See’s voice is warm but informative—she’s sharing what she knows but not telling women what to do.
Pregnancy is a time of joy, wonder, and unsolicited—even coercive—advice. The Field Guide to Pregnancy: Navigating New Territory with Research, Recipes, and Remedies, by Caylie See, gives women an intimate, honest picture of all the intricacies of pregnancy, so each woman can manage herself, her life, and her own unique healthy pregnancy.
This month-by-month guide features themed chapters, from “Changing” in month one to “Releasing” in month nine—plus a bonus month ten: “‘The Golden Month,’ or the Aftermath.” Each chapter contains a litany of practical topics from miscarriage to water breaking and gives concise and positive insights into every pregnancy variation and option. Each chapter also opens with awe-inspiring lists of baby’s weekly developments and closes with a checklist for the month. The checklists are practical and surprisingly simple; rather than feeling overwhelmed, women will think, “I can do this!” This empowerment comes from See’s understanding of pregnancy as not just a physical phenomenon—a woman’s sense of self, not to mention mental and emotional health, is a vital part of the process.
See operates with the core belief that each woman is different—her body, her pregnancy, her values, her desires—so each should be encouraged to determine her path. So much pregnancy advice, both personal and professional, seems designed to scare and intimidate, but not this book. By embracing individuality and options, See eschews black-or-white advice in favor of empowering women with understanding.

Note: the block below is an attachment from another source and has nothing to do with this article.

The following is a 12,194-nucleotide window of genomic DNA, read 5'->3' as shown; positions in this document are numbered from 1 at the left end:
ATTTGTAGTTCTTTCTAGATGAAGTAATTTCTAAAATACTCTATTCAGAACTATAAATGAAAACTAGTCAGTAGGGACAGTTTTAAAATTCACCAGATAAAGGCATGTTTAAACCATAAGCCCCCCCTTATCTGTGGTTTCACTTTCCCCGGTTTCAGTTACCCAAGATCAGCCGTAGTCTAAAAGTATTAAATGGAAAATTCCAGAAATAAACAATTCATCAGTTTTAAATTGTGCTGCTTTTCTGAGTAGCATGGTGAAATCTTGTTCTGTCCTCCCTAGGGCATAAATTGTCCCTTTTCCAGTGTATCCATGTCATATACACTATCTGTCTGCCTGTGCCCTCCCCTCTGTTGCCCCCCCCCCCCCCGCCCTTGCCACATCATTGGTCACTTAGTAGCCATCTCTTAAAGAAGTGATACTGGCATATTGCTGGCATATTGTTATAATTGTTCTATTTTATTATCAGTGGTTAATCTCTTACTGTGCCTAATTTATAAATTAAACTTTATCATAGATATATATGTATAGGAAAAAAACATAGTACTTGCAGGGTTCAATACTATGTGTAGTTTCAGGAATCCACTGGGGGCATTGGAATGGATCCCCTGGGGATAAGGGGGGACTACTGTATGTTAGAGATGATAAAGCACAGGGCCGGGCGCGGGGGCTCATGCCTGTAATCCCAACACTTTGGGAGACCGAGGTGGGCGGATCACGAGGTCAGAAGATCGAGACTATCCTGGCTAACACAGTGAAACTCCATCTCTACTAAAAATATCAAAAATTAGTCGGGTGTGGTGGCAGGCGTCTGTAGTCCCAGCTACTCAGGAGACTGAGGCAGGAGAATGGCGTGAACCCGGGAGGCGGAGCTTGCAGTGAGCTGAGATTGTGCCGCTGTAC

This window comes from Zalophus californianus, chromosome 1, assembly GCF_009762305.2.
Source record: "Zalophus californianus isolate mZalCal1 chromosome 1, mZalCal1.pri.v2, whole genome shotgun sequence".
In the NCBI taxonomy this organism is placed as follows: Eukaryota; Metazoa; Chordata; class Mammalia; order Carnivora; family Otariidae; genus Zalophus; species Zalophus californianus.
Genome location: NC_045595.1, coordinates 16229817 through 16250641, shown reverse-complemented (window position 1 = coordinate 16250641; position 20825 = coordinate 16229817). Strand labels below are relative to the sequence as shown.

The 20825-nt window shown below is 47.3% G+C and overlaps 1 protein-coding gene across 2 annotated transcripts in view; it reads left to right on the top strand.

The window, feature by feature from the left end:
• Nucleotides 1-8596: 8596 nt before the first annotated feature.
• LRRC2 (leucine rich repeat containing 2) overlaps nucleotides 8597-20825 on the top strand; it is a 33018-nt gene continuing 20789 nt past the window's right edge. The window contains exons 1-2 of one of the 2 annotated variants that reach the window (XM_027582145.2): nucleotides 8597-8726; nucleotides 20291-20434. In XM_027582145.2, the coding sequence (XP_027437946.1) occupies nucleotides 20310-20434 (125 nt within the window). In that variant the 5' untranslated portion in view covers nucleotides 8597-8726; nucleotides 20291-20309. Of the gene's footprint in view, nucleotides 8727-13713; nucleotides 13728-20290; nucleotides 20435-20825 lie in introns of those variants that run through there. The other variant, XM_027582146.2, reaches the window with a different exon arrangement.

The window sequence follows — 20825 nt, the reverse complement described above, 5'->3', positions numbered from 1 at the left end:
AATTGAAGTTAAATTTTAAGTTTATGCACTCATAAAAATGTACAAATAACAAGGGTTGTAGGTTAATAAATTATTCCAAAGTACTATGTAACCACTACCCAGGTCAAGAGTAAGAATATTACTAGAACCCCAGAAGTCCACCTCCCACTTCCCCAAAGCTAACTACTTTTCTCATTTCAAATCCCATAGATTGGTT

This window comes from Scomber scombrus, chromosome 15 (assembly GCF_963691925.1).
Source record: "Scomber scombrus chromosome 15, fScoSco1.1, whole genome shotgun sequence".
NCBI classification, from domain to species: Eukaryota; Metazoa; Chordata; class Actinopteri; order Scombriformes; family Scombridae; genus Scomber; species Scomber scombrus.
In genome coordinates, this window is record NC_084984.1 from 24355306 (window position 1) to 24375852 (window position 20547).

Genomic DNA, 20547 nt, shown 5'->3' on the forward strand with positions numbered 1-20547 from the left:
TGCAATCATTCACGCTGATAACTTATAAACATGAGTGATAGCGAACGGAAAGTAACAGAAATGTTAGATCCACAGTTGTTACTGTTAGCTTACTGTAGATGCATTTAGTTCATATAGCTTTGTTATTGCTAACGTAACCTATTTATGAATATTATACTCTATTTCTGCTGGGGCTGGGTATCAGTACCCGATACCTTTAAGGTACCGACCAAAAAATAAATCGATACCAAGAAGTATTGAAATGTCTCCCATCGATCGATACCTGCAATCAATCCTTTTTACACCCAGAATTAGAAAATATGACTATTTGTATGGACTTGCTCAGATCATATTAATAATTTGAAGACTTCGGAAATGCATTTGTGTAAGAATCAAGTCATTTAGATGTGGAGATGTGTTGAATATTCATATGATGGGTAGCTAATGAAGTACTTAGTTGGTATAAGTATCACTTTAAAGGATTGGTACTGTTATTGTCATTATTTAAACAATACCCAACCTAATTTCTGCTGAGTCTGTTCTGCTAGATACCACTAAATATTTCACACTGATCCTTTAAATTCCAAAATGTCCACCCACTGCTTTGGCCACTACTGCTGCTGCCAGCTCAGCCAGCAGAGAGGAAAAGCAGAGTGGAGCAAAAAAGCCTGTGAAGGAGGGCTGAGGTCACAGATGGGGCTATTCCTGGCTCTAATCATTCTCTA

See’s approach is holistic, and balanced between Eastern and Western thought. Her expertise in Chinese medicine is a fresh addition to the advice women receive from traditional obstetricians. She’s not in opposition to typical Western approaches; she simply augments the conversation with a broader array of options, including a fuller view of nutrition and self-care. A discussion of the therapeutic power of food—with recipes like “Morning Mocktail” and “Pumpkin Soup for You and Your Little Pumpkin”—is particularly practical and empowering.
See’s voice is warm but informative—she’s sharing what she knows but not telling women what to do. When she writes things like “if you choose that option,” it’s clear she really believes and values each woman’s decisions.
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